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Ship ClassMyoko-class Heavy Cruiser
BuilderYokosuka Naval Arsenal
Laid Down25 Oct 1924
Launched16 Apr 1927
Commissioned31 Jul 1929
Decommissioned8 Jun 1946
Displacement10,980 tons standard; 13,300 tons full
Length662 feet
Beam68 feet
Draft21 feet
Machinery4 geared turbines, 12 boilers
Power Output130,000 shaft horsepower
Speed36 knots
Range8,000nm at 14 knots
Armament10x203mm, 6x120mm (pre-1934), 8x127mm (post-1934), 2x13mm machine guns
Armor4in main belt, 1.375in main deck, 1in turrets, 3in barbettes


ww2dbaseNamed after a mountain in Niigata Prefecture, Myoko was the lead ship of the four-member class of heavy cruisers. At the start of the Pacific War, she participated in the invasion of the Philippines in Dec 1941, providing cover for the landings at Davao and Legaspi. In late Dec 1941, she was reorganized, along with all other members of Cruiser Division 5, and assigned under Rear Admiral Raizo Tanaka. On 4 Jan 1942, she was attacked by American B-17 bombers, and was hit by one 500-lb bomb; she was drydocked at Sasebo for repairs. On 1 Mar 1942, she participated in the Battle of the Java Sea, sharing the credit for disabling the British destroyer Encounter that eventually led to her scuttling. In Apr 1942, she unsuccessfully gave chase to the carriers that launched the Doolittle raiders who bombed the Japanese home islands. In May 1942, Myoko was part of the escort for the Tulagi invasion force in the Battle of the Coral Sea, then in the following month she sailed with the Midway invasion force though she did not participate in combat. In late-Jun 1942, she sailed with Cruiser Division 5 to support the newly captured Aleutian Islands. On 11 Oct 1942, Myoko sailed as a part of the Second Fleet from Truk for Guadalcanal. After some time refitting at Sasebo, she returned to Guadalcanal again to assist in its evacuation. In May 1943, she assisted the evacuation of Kiska in the Aleutian Islands. In Jun 1943, she was fitted with four Type 96 25mm anti-aircraft gun mounts and a Type 21 air search radar set; the work was completed at Sasebo. In Nov 1943, she sailed under the banner of Cruiser Division 5 as escorts for four destroyer transports carrying 1,000 troops for Bougainville. The fleet made contact with an American force, and the Battle of Empress Augusta Bay ensued. At the conclusion of the battle, the Japanese scored a victory, but Myoko suffered some damage as the result of a collision with destroyer Hatsukaze; Hatsukaze was seriously damaged and was eventually sunk at the end of the battle. On 17 Nov, she arrived at Sasebo and received eight single-mount 25mm anti-aircraft guns, then acted as convoy escorts in the Truk-Palau area until May 1944. In Jun 1944, she participated in the Battle of the Philippine Sea. Later in the war, she acted as a floating battery at Singapore. After the war, she was scuttled off Port Swettenham, Malaya.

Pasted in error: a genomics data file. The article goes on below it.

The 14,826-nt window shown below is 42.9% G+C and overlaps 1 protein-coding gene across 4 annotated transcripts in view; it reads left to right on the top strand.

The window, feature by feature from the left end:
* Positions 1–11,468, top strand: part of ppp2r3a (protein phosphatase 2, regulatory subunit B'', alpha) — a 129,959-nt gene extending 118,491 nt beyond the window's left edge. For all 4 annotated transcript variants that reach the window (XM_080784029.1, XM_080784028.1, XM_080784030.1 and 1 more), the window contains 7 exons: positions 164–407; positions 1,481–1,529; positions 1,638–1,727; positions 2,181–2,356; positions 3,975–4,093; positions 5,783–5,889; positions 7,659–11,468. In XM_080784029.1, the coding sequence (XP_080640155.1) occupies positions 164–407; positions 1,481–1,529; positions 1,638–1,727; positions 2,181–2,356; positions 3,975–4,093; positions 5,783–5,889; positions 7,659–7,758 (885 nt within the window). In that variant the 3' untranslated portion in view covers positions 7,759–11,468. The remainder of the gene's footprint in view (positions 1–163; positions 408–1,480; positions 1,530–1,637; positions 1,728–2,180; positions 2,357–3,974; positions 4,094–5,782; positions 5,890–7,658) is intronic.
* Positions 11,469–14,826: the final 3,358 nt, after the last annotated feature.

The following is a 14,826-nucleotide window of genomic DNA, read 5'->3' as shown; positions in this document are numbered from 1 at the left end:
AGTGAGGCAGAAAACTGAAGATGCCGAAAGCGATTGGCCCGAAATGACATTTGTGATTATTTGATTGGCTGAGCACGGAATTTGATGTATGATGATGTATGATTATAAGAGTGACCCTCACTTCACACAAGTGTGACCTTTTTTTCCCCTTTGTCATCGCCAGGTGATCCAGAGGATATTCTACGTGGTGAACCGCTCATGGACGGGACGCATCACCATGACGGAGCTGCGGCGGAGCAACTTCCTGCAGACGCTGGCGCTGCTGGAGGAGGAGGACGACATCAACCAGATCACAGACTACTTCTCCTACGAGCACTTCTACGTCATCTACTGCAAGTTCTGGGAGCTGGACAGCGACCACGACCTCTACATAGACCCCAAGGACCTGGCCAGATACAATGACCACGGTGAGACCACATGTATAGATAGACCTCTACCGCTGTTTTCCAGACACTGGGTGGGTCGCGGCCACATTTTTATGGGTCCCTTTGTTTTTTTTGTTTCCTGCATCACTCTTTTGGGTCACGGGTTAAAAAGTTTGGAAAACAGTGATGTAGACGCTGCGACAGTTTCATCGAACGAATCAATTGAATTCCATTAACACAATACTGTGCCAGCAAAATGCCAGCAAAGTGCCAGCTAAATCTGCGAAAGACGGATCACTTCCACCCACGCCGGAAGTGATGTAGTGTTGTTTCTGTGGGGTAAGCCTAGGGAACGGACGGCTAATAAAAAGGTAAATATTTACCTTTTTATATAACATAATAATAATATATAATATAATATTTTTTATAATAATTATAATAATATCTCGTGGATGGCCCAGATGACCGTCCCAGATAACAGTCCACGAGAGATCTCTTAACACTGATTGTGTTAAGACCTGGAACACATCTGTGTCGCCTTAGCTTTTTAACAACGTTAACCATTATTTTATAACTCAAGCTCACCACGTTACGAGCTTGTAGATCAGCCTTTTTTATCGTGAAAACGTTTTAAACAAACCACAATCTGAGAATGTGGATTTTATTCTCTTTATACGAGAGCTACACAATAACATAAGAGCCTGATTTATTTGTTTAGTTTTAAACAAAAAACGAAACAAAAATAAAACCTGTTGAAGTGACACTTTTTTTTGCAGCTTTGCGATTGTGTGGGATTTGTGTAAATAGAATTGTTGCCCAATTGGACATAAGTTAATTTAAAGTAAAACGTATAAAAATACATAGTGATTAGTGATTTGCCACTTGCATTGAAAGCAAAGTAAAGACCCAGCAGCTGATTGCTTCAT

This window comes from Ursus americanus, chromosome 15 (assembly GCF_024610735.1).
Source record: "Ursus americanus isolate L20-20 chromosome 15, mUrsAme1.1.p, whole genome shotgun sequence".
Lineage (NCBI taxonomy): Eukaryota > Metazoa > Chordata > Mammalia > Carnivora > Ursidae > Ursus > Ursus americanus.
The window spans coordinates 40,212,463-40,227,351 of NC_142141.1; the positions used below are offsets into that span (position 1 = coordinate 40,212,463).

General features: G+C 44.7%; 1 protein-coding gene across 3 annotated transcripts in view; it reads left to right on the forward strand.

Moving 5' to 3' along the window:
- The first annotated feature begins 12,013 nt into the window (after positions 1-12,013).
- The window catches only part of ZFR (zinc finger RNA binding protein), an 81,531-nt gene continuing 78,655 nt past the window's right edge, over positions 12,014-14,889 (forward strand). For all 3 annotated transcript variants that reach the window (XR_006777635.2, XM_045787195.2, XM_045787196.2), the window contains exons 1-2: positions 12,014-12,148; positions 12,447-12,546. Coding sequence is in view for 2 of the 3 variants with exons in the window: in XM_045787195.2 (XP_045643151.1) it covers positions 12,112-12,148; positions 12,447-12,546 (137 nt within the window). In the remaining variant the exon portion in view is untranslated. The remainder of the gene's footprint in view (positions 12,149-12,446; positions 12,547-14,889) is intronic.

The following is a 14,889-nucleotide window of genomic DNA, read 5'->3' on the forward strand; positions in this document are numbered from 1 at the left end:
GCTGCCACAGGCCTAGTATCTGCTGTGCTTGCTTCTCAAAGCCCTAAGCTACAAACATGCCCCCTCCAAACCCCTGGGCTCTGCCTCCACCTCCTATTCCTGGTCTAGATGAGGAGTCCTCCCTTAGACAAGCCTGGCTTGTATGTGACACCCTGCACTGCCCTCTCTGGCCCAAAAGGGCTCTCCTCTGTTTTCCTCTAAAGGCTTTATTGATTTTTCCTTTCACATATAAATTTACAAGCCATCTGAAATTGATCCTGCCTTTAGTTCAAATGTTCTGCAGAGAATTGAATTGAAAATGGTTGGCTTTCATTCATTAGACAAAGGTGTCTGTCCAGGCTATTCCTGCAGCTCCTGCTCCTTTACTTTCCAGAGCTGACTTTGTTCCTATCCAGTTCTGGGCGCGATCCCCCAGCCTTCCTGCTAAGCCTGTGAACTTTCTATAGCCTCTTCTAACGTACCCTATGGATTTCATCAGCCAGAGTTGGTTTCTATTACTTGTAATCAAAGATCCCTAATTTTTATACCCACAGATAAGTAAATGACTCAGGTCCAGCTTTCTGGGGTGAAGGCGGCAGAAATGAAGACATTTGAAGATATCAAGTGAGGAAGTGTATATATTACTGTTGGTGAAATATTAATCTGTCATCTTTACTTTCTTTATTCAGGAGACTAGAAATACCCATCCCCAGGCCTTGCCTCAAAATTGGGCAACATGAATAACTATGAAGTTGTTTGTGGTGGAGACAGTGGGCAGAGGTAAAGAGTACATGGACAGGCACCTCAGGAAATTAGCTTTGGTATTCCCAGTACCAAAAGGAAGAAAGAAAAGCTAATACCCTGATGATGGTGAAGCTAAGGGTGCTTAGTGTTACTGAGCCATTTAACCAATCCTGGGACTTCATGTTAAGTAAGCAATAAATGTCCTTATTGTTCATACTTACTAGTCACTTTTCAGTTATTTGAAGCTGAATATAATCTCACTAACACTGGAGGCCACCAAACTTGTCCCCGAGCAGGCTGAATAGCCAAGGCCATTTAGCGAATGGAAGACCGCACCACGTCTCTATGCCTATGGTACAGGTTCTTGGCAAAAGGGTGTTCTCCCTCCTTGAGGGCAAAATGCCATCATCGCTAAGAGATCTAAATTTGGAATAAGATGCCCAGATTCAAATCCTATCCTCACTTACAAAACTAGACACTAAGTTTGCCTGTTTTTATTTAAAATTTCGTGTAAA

ww2dbaseSource: Wikipedia.

Last Major Revision: Mar 2007

Heavy Cruiser Myoko Interactive Map


Postcard depicting cruiser Myoko, 1930sJapanese Center Force departing Brunei Bay, Borneo for Philippine Islands, 22 Oct 1944
See all 4 photographs of Heavy Cruiser Myoko

Myoko Operational Timeline

31 Jul 1929 Myoko was commissioned into service.
1 Nov 1929 Captain Yoshiyuki Niiyama, commanding officer of Nachi, took on a dual role as the commanding officer of cruiser Myoko.
22 May 1939 Myoko, flagship of Vice Admiral Koichi Shiozawa of Japanese Navy 5th Fleet, arrived in Xiamen, China in response to recent British, French, and American troop arrivals in the international zone.
8 May 1943 Yamato, Chuyo, Unyo, Myoko, Haguro, Yugure, Naganami, Samidare, and Ushio departed Truk, Caroline Islands.
13 May 1943 Yamato, Chuyo, Unyo, Myoko, Haguro, Yugure, Naganami, Samidare, and Ushio arrived at Yokosuka, Japan. Later on the same day, Yamato departed for Kure, Japan.
8 Jun 1946 Myoko was decommissioned from service.

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More on Myoko
» Omori, Sentaro

Event(s) Participated:
» Battle of Xiamen
» Guangdong Operation
» Battle of Hainan
» Invasion of the Philippine Islands
» Dutch East Indies Campaign, Java
» Battle of Coral Sea
» Battle of Midway and the Aleutian Islands
» Guadalcanal Campaign
» Solomon Islands Campaign
» Mariana Islands Campaign and the Great Turkey Shoot

Partner Sites Content:
» Myoko Tabular Record of Movement

Heavy Cruiser Myoko Photo Gallery
Postcard depicting cruiser Myoko, 1930sJapanese Center Force departing Brunei Bay, Borneo for Philippine Islands, 22 Oct 1944
See all 4 photographs of Heavy Cruiser Myoko

Famous WW2 Quote
"All that silly talk about the advance of science and such leaves me cold. Give me peace and a retarded science."

Thomas Dodd, late 1945

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